How Paani set the tone for Jal Shakti
Besides making it abundant that scarcity of water is now a clear and present danger, Modi government's announcement of Jal Shakti Mantralaya, a ministry dedicated to resolving issues related to water in a holistic manner, brought to mind a film that never got made yet did it's fair bit to make people aware of the troubling times.
An ambitious film
Initially envisioned by Shekhar Kapur nearly two decades ago, Paani, was a futuristic take on the classic Romeo and Juliet love-story, set in a time when water scarcity in Mumbai would divide the city into two sharp halves of the haves and have-nots. The thought that drove Kapur was that just 3 per cent of the world's population constituted for the haves while the rest struggled for something as essential as water.
When Kapur had announced Paani, there was already a film on water woes in urban India called Split Wide Open (1999) directed by Dev Benegal and featuring Rahul Bose, Laila Rouass, Shivaji Satam, and Ayesha Dharker. While Benegal's narrative primarily dealt with water conflicts in the slums of Bombay, it was much layered and also peeked into morality, paedophilia, and subversive sexuality in metropolitan India. When Kapur announced Paani, Benegal threatened to sue Kapur for alleged plagiarism. Paani was based on Maude Barlow's book Blue Covenant: The Global Water Crisis and the Coming Battle for the Right to Water, and was scripted by David Farr. Kapur announced the film with much fanfare at Cannes in 2010. When international plans for Paani met a dead-end, there were reports in 2012 about Hrithik Roshan playing the lead, followed by John Travolta and Emma Watson being offered a part in 2014 and, finally, Yash Raj films producing it with Sushant Singh Rajput in the lead. By December 2016, Kapur tweeted he was "devastated" that Paani didn't get made.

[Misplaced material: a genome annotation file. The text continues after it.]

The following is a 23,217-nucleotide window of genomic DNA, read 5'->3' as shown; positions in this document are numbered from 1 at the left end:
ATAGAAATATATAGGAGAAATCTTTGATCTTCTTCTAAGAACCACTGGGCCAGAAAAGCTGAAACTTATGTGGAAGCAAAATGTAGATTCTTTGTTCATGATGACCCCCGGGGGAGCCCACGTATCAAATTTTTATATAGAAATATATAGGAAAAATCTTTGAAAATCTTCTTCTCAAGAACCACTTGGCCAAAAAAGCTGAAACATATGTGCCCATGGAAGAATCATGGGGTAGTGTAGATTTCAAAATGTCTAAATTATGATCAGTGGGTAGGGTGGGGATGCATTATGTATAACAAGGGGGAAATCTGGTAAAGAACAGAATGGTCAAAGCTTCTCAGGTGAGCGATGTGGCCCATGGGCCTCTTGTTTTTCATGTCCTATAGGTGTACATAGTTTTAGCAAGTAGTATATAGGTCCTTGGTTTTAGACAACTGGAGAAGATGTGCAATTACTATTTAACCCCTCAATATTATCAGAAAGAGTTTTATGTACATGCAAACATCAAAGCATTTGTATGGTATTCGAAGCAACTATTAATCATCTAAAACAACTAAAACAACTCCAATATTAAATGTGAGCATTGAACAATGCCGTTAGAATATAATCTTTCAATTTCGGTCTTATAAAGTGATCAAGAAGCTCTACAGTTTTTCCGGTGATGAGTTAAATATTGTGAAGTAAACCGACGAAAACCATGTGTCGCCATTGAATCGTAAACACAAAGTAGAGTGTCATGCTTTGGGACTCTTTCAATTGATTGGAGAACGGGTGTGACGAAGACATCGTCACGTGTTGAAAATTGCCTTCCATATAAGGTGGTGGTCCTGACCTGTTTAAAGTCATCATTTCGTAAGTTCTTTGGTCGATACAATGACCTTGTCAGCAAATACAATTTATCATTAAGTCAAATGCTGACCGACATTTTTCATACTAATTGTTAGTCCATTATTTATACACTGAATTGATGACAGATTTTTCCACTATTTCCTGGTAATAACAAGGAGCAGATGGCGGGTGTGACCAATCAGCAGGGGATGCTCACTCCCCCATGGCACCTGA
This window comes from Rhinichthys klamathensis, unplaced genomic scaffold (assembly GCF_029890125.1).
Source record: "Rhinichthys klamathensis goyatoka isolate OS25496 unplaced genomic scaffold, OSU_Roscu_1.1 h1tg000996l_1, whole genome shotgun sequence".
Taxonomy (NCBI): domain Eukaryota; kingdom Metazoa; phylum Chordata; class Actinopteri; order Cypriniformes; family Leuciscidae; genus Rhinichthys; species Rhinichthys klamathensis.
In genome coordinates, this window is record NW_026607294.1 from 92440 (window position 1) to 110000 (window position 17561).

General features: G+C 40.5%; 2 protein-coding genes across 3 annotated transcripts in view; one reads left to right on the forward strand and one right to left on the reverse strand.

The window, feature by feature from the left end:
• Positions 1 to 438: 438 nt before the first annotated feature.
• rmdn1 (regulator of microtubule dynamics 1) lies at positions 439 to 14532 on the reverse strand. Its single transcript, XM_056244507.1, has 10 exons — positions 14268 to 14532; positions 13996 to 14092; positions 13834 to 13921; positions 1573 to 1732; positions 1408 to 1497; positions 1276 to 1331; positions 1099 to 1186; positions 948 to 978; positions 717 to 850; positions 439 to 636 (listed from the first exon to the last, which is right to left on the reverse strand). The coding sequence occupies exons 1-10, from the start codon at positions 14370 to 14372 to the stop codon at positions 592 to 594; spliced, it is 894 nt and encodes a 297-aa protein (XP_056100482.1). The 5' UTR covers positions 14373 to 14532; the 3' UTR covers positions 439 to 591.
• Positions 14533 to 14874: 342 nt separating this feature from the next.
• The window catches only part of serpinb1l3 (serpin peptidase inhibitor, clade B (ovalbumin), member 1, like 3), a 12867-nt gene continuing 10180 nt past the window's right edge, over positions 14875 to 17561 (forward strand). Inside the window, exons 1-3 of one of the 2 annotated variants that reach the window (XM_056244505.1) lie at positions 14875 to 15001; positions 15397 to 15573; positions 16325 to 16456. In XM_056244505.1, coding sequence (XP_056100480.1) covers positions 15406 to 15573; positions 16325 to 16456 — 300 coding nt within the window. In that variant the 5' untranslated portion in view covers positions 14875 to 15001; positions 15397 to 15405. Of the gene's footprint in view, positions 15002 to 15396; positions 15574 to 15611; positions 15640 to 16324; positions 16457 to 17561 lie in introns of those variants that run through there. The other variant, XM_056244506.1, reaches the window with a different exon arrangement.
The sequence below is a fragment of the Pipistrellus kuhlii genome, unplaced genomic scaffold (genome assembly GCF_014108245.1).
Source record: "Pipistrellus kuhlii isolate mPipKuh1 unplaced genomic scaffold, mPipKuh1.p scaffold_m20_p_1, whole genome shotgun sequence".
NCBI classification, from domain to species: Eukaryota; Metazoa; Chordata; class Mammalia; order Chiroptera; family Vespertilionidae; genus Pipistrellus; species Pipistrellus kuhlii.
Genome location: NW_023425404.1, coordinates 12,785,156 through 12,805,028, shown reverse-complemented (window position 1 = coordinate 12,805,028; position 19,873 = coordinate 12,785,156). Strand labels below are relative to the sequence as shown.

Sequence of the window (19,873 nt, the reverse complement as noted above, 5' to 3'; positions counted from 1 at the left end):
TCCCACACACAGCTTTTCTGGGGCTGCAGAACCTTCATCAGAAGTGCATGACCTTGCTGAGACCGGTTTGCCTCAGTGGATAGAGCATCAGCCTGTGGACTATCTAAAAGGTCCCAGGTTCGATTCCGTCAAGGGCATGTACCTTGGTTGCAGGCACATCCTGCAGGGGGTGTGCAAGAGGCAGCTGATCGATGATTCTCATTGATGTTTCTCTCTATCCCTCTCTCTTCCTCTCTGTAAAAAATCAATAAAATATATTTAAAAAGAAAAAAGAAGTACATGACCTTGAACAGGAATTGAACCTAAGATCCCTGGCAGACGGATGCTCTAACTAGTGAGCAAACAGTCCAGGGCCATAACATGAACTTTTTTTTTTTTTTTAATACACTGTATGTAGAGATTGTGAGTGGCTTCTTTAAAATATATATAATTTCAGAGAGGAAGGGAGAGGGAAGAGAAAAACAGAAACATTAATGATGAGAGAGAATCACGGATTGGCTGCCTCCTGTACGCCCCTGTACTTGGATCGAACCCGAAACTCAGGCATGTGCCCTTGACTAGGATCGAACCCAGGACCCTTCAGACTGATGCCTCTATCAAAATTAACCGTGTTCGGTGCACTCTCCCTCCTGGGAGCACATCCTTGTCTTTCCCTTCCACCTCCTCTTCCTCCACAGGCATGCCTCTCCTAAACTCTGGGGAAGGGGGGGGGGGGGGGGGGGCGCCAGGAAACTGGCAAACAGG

It would have been exciting for cinema if Kapur had managed to make Paani before water scarcity became an issue.
A failed myth
A 'Bollywood' film can push an issue amongst the young and those impacted most by any crisis and, so, Paani's setting - one of the most densely populated places in the world - would have automatically adorned a sense of urgency to both the film as well as the looming crisis. Kapur's film could have been one of the first mainstream ecological-horror films, a genre that came under the spotlight with M Night Shyamalan's The Happening (2008). In an Indian context, Paani also entered the folklore that celebrated films that never got made.
Although it might not have been on the same scale as Stanley Kubrick's Napoleon, Satyajit Ray's Alien or Sergio Leone's war epic based on Harrison E. Salisbury's book The 900 Days: The Siege Of Leningrad, Paani did, however, manage to get a few things right.
Thirst for more
It set the ball rolling when it came to pitching an idea on the environment to film executives. Recently, films like Girish Malik's Jal (2013), Nila Madhab Panda's Kaun Kitney Paani Mein (2015) and Kadvi Hawa (2017) have addressed environmental degradation. But the definitive ecological film using the standard popular Hindi film elements is still missing . Despite the looming danger, governments have rarely done enough to apply all resources at hand to resolve the water crisis. At least now, with the Jal Shakti ministry, there's some precise charting of the road ahead.
Hopefully, there might also be a great ecological masala film out there whose time has probably come.
(Gautam Chintamani is a film historian and the author of Dark Star: The Loneliness of Being Rajesh Khanna and the upcoming Rajneeti: A Biography of Rajnath Singh. The views expressed are personal.)